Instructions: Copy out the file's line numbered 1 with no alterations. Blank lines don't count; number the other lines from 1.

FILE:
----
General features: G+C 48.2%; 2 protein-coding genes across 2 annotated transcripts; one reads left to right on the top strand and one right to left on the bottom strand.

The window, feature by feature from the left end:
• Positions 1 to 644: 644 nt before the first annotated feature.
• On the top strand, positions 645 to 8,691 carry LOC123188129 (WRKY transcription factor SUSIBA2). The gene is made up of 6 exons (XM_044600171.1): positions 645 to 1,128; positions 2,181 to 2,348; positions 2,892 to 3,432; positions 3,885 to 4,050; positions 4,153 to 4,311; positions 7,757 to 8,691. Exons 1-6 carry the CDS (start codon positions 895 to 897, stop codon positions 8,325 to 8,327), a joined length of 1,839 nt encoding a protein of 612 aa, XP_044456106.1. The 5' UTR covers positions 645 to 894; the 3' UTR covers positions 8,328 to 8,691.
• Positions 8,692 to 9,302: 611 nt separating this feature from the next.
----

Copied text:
General features: G+C 48.2%; 2 protein-coding genes across 2 annotated transcripts; one reads left to right on the top strand and one right to left on the bottom strand.